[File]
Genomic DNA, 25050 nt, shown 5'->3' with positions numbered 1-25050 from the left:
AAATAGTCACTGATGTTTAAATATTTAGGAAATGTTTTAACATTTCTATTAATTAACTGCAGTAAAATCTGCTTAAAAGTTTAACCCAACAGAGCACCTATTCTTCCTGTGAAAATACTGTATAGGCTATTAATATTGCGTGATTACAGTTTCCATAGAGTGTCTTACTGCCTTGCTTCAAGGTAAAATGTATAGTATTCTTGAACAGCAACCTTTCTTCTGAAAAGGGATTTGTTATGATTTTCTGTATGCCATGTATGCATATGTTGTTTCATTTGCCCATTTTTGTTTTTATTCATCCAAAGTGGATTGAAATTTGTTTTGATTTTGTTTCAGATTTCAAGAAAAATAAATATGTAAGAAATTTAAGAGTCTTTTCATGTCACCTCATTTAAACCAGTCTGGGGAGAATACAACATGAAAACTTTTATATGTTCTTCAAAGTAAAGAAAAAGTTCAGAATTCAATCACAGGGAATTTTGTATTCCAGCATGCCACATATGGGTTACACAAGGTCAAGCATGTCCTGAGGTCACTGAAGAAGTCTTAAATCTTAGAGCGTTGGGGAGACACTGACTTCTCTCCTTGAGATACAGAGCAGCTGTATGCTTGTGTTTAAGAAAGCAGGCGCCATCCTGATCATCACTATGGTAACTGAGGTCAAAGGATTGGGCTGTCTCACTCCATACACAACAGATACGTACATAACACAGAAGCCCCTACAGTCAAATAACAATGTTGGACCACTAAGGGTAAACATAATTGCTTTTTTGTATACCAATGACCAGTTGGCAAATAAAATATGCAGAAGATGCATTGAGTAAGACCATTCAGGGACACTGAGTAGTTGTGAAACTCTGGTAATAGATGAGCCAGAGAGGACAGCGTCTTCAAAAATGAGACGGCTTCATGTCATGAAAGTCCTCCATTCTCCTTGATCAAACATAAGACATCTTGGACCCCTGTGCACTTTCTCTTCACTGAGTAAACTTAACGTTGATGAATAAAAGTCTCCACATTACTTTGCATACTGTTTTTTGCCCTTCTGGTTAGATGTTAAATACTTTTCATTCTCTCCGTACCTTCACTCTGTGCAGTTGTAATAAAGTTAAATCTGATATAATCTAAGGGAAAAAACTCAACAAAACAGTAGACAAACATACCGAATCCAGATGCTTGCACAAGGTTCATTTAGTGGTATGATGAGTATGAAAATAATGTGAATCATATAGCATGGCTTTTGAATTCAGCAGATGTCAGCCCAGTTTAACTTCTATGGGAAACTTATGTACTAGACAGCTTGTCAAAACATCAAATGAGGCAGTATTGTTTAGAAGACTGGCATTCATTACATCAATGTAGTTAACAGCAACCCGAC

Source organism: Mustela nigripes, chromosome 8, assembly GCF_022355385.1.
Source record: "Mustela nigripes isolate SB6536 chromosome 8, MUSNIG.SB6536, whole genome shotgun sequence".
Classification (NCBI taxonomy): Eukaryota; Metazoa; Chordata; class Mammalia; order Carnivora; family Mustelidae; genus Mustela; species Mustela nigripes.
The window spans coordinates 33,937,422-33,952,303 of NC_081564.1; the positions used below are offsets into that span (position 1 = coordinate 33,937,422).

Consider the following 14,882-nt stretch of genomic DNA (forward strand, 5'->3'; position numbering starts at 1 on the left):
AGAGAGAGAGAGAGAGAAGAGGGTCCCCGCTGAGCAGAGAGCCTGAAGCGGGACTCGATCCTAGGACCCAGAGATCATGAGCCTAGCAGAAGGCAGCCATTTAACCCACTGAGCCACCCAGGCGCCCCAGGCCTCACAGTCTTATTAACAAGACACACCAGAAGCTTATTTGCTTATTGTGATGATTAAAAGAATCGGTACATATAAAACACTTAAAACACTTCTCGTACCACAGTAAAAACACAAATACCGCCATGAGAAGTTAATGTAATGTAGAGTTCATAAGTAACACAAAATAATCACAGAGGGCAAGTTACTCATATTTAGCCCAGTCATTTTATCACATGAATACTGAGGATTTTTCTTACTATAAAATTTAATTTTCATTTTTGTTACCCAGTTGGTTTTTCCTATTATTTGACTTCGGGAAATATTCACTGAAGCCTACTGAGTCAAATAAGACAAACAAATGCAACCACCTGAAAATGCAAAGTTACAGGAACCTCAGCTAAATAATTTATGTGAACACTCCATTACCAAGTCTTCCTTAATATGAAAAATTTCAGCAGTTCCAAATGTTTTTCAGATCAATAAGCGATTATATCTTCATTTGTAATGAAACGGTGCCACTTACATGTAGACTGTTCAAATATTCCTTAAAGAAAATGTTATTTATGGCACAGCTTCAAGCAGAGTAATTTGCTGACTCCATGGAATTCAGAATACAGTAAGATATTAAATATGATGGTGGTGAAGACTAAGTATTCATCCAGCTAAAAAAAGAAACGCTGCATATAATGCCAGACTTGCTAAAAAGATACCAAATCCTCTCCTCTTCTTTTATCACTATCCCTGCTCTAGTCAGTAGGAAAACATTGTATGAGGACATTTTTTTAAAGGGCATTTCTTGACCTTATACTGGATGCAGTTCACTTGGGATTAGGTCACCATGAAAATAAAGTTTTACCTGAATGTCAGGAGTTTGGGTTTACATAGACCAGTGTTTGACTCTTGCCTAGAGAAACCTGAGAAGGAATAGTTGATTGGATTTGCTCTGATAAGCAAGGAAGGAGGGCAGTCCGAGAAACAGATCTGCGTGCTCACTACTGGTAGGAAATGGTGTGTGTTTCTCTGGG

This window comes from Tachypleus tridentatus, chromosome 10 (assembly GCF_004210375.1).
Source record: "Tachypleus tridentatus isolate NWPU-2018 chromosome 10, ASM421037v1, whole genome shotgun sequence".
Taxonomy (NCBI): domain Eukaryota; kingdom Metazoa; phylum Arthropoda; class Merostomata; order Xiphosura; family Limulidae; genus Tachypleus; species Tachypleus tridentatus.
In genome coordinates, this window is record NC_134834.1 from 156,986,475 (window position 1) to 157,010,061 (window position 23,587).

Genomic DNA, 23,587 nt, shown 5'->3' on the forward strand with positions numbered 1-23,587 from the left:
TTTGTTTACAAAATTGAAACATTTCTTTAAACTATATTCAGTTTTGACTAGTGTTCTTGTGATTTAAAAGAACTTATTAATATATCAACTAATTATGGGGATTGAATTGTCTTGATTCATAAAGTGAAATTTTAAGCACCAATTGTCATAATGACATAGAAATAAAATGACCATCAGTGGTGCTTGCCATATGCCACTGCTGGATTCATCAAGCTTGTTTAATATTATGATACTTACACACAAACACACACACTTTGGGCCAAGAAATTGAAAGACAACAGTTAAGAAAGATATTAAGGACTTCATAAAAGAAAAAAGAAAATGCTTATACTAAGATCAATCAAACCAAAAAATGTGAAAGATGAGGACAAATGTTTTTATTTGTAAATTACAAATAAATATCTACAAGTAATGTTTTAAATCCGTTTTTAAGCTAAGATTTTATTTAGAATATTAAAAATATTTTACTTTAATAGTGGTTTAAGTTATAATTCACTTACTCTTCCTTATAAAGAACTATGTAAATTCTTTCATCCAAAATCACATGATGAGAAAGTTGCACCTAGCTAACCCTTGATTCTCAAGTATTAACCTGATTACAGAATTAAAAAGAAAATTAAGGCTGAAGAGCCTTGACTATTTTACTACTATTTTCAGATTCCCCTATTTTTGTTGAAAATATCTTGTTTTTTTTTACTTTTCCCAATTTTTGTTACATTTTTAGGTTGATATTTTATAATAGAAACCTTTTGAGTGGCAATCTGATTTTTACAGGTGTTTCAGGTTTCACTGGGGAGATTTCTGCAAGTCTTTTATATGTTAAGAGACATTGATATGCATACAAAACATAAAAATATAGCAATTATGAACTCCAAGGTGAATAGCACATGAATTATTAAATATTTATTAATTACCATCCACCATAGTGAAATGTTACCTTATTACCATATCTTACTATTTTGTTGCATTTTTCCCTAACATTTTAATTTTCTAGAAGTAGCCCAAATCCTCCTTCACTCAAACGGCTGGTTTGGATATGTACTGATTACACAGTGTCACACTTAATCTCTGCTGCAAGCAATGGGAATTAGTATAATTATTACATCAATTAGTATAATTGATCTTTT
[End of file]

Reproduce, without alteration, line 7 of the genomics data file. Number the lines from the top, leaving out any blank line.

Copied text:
Consider the following 14,882-nt stretch of genomic DNA (forward strand, 5'->3'; position numbering starts at 1 on the left):